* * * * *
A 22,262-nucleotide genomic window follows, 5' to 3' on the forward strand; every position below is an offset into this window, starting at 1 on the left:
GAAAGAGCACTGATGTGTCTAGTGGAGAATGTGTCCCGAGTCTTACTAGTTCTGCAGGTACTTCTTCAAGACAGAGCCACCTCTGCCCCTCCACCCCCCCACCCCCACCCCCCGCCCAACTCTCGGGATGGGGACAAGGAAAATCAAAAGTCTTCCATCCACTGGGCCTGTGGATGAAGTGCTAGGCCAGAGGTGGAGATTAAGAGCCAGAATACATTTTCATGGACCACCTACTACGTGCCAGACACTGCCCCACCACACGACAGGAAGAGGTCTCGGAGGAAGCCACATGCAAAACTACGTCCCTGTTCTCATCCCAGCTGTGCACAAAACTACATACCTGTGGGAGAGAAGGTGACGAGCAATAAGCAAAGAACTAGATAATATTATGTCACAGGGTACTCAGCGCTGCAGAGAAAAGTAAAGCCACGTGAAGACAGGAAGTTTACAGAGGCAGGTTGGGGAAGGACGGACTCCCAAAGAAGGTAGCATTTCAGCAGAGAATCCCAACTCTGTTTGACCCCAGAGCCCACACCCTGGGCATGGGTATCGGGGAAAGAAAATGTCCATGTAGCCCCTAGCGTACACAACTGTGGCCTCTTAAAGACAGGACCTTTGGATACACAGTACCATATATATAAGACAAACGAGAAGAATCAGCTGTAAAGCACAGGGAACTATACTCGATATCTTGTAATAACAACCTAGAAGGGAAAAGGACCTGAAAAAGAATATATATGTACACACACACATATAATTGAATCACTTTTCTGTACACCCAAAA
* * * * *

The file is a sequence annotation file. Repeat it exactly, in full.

A 22,262-nucleotide genomic window follows, 5' to 3' on the forward strand; every position below is an offset into this window, starting at 1 on the left:
GAAAGAGCACTGATGTGTCTAGTGGAGAATGTGTCCCGAGTCTTACTAGTTCTGCAGGTACTTCTTCAAGACAGAGCCACCTCTGCCCCTCCACCCCCCCACCCCCACCCCCCGCCCAACTCTCGGGATGGGGACAAGGAAAATCAAAAGTCTTCCATCCACTGGGCCTGTGGATGAAGTGCTAGGCCAGAGGTGGAGATTAAGAGCCAGAATACATTTTCATGGACCACCTACTACGTGCCAGACACTGCCCCACCACACGACAGGAAGAGGTCTCGGAGGAAGCCACATGCAAAACTACGTCCCTGTTCTCATCCCAGCTGTGCACAAAACTACATACCTGTGGGAGAGAAGGTGACGAGCAATAAGCAAAGAACTAGATAATATTATGTCACAGGGTACTCAGCGCTGCAGAGAAAAGTAAAGCCACGTGAAGACAGGAAGTTTACAGAGGCAGGTTGGGGAAGGACGGACTCCCAAAGAAGGTAGCATTTCAGCAGAGAATCCCAACTCTGTTTGACCCCAGAGCCCACACCCTGGGCATGGGTATCGGGGAAAGAAAATGTCCATGTAGCCCCTAGCGTACACAACTGTGGCCTCTTAAAGACAGGACCTTTGGATACACAGTACCATATATATAAGACAAACGAGAAGAATCAGCTGTAAAGCACAGGGAACTATACTCGATATCTTGTAATAACAACCTAGAAGGGAAAAGGACCTGAAAAAGAATATATATGTACACACACACATATAATTGAATCACTTTTCTGTACACCCAAAA